While it’s a fascinating experience watching a master at work, I was once told that working in an open kitchen makes staff nervous, but it’s a trend that is fast catching on. “In a show kitchen, you can see how people are cooking for you, so you can feel the craftsmanship of it, with a real human cutting the meat and smoking it. That creates value for the whole industry, where patrons expect everything to be handcrafted,” says Jimenez.
Similarly, the bar scene now has a prevalence of artisanal potions, aside from the branded booze that are staples of any counter. Yugnes Susela, Head Bartender of Smoke & Mirrors, confirms this. A growing number of bars are crafting liqueurs and mixers in-house, utilising fresh ingredients that set their drinks apart from the usual club tipples of yore, a clear indication of Singapore’s ever-growing cocktail scene. The vomitus proliferation of words like “craft” and “artisan” and, we’ll say it again, bespoke is probably getting someone’s goat now.
Junk food deluxe
Dear old Maccas are now shilling truffle fries and sell-ing USD300 meals via restaurant M in Tokyo. The popularity of gourmet burgers has become so steeped in the mainstream consciousness that it’s not really considered junk food anymore. But if even McDonald’s are serving customisable burgers of purportedly more premium ingredients that are brought to your table in a grim parody of service at a “proper” restaurant, you know something’s up.
We like this phrase. It perfectly encapsulates everything that is eventually going to happen to our world. But until we see our jobs outsourced to wherever that’s cheaper, at least all we’re personally outsourcing now is food. We hardly cook at home with our busy lifestyles eating into even the mundane necessity of nourishment. Soon, the kitchen will be replaced with another room for other stuff.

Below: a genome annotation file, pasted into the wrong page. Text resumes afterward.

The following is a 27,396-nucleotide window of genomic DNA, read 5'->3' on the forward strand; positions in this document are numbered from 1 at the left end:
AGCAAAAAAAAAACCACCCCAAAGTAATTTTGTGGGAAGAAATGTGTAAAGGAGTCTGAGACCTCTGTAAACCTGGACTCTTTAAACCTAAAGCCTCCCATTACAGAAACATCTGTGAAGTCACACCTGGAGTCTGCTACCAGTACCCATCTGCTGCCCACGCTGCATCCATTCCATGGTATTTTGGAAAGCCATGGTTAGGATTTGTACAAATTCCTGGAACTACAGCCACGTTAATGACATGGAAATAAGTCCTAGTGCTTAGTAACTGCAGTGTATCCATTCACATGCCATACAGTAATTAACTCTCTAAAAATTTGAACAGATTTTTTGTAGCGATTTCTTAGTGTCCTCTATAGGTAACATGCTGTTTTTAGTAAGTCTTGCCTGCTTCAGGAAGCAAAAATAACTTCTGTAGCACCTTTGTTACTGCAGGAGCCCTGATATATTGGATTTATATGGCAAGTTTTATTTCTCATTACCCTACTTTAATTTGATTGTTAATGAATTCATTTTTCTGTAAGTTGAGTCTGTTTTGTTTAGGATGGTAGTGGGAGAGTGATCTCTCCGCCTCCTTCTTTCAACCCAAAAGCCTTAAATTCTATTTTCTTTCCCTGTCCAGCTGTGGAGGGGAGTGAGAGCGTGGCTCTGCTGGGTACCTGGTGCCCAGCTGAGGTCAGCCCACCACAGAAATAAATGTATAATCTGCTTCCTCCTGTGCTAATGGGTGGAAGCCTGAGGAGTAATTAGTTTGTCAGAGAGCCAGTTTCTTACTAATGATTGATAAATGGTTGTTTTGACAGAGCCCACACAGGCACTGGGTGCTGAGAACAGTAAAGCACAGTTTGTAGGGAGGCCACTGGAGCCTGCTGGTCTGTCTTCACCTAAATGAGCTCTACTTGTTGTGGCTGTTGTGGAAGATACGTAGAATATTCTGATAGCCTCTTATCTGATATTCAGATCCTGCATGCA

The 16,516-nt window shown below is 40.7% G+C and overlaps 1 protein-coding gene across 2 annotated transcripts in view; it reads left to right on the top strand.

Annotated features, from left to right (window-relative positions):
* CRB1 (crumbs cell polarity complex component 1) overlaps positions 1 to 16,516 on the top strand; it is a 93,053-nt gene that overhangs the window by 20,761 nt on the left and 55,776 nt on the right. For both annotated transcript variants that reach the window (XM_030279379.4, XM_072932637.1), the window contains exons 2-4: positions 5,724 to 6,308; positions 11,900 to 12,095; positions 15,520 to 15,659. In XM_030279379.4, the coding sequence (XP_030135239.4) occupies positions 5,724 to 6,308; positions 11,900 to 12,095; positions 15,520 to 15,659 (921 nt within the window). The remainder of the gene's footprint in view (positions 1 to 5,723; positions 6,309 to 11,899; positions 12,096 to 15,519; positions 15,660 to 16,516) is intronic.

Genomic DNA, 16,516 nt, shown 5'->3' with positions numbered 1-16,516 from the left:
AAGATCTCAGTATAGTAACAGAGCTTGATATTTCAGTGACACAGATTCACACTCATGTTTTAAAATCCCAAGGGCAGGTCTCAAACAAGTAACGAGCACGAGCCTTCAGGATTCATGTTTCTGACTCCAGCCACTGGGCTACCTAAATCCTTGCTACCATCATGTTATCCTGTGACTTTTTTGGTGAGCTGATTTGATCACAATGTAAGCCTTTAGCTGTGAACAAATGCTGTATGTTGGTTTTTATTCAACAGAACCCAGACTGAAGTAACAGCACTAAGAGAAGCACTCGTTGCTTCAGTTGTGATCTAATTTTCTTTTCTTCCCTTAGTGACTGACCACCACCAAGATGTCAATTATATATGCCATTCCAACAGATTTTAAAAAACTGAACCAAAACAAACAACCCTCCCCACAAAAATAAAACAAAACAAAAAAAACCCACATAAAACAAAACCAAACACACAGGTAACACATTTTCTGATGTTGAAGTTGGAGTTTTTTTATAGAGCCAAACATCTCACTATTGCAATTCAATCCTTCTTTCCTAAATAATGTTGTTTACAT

Robotics, automated cooking machines, high-tech agricultural measuring systems and big data for catering businesses—it’s all happening now.
How does that Fight Club quote go? With outsource feeding becoming the norm, and as we take that doomed step closer to being forever alone, there’s more value to the consumer for single-serve food to avoid wastage. But it’s not as bad as those cooking-for-one recipe books used to be. At least with the current single-serve trend, you get exactly what you want, to your convenience, and best of all, you get to experience your own unique choice while seated within an army of others exercising their own choices without anyone bickering over precisely what to order. And the market takes notice. Not that you need any reason to polish off an entire bottle of wine, but then sometimes you want something more expensive that you can still keep instead of the boxed stuff. Enter Coravin, a device that helps you extract wine without removing the cork, giving you exactly the amount that you want.
Everyone’s starting to get just a wee bit more concerned now about how our habits are impacting the world. And with that, the evolution of the grossly environmentally unfriendly meat industry to some-thing called a “post-animal bio-economy”. So there’s cultured meat grown in labs taken from actual meat cells, and then also the burgeoning culture in Europe of eating grubs. As in, real grubs. It’s totally a thing in the developing world, but only just catching on with everyone else. Will this revolutionise the industry? There’s still a lot of room for R&D in terms of taste.
But de-meatification doesn’t exactly signify a diet filled with more of the green stuff. Just organic, and ethically grown and sourced produce and meats coupled with mindful eating. You’re no longer in control of your food by not cooking at home, so the closest solution is to make sure that the stuff cooked at the places where you eat is “healthy” even though you don’t really know what goes into it.
And it really culminates with this. Food has to be highly shareable not only in terms of physically break-ing bread with another human being by your side, but also through a medium that allows you to share it with your digital tribe online. A foodie culture that geeks out over quality, techniques and presentation must necessarily have an avenue where it can be expressed. Will mediocre cuisine served at photogenic locations and presented in food porn ways continue to thrive in this landscape? Or will the question of taste prevail? There’s still a long way to go for 2016.
First published in Esquire Singapore's January 2016 issue.